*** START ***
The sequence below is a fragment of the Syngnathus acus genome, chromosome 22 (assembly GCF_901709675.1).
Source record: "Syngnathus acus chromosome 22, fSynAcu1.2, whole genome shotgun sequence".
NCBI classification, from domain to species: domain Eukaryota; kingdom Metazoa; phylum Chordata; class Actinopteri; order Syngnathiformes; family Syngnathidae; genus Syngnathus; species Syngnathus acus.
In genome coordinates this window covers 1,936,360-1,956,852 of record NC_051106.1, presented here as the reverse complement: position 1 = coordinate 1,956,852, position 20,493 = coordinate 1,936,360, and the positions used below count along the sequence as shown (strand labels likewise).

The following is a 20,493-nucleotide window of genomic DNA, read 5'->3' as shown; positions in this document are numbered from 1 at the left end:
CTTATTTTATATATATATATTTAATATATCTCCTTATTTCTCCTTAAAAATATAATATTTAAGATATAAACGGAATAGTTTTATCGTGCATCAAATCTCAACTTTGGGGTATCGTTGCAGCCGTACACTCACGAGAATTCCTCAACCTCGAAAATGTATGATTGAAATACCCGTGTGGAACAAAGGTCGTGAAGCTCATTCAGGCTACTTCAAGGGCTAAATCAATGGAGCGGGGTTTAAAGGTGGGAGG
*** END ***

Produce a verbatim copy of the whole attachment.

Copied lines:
The sequence below is a fragment of the Syngnathus acus genome, chromosome 22 (assembly GCF_901709675.1).
Source record: "Syngnathus acus chromosome 22, fSynAcu1.2, whole genome shotgun sequence".
NCBI classification, from domain to species: domain Eukaryota; kingdom Metazoa; phylum Chordata; class Actinopteri; order Syngnathiformes; family Syngnathidae; genus Syngnathus; species Syngnathus acus.
In genome coordinates this window covers 1,936,360-1,956,852 of record NC_051106.1, presented here as the reverse complement: position 1 = coordinate 1,956,852, position 20,493 = coordinate 1,936,360, and the positions used below count along the sequence as shown (strand labels likewise).

The following is a 20,493-nucleotide window of genomic DNA, read 5'->3' as shown; positions in this document are numbered from 1 at the left end:
CTTATTTTATATATATATATTTAATATATCTCCTTATTTCTCCTTAAAAATATAATATTTAAGATATAAACGGAATAGTTTTATCGTGCATCAAATCTCAACTTTGGGGTATCGTTGCAGCCGTACACTCACGAGAATTCCTCAACCTCGAAAATGTATGATTGAAATACCCGTGTGGAACAAAGGTCGTGAAGCTCATTCAGGCTACTTCAAGGGCTAAATCAATGGAGCGGGGTTTAAAGGTGGGAGG